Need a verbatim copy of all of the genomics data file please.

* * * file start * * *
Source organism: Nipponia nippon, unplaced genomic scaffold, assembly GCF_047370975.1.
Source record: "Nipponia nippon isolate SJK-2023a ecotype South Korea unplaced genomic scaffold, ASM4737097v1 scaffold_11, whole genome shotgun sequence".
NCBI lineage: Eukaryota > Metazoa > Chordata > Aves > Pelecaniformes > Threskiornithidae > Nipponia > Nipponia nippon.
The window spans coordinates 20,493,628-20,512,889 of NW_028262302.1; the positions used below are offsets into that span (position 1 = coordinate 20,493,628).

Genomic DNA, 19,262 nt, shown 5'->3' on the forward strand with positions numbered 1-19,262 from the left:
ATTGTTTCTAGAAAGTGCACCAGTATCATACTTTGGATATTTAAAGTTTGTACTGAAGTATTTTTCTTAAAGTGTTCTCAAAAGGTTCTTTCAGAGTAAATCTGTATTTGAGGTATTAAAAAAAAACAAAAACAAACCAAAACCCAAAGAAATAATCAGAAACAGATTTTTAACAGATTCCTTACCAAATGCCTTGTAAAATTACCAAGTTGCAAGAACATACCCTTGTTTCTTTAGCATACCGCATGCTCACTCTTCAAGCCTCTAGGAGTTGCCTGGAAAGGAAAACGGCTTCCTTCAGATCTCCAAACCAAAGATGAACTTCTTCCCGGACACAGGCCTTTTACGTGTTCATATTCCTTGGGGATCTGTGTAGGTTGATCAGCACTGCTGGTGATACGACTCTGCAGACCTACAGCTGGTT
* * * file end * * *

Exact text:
Source organism: Nipponia nippon, unplaced genomic scaffold, assembly GCF_047370975.1.
Source record: "Nipponia nippon isolate SJK-2023a ecotype South Korea unplaced genomic scaffold, ASM4737097v1 scaffold_11, whole genome shotgun sequence".
NCBI lineage: Eukaryota > Metazoa > Chordata > Aves > Pelecaniformes > Threskiornithidae > Nipponia > Nipponia nippon.
The window spans coordinates 20,493,628-20,512,889 of NW_028262302.1; the positions used below are offsets into that span (position 1 = coordinate 20,493,628).

Genomic DNA, 19,262 nt, shown 5'->3' on the forward strand with positions numbered 1-19,262 from the left:
ATTGTTTCTAGAAAGTGCACCAGTATCATACTTTGGATATTTAAAGTTTGTACTGAAGTATTTTTCTTAAAGTGTTCTCAAAAGGTTCTTTCAGAGTAAATCTGTATTTGAGGTATTAAAAAAAAACAAAAACAAACCAAAACCCAAAGAAATAATCAGAAACAGATTTTTAACAGATTCCTTACCAAATGCCTTGTAAAATTACCAAGTTGCAAGAACATACCCTTGTTTCTTTAGCATACCGCATGCTCACTCTTCAAGCCTCTAGGAGTTGCCTGGAAAGGAAAACGGCTTCCTTCAGATCTCCAAACCAAAGATGAACTTCTTCCCGGACACAGGCCTTTTACGTGTTCATATTCCTTGGGGATCTGTGTAGGTTGATCAGCACTGCTGGTGATACGACTCTGCAGACCTACAGCTGGTT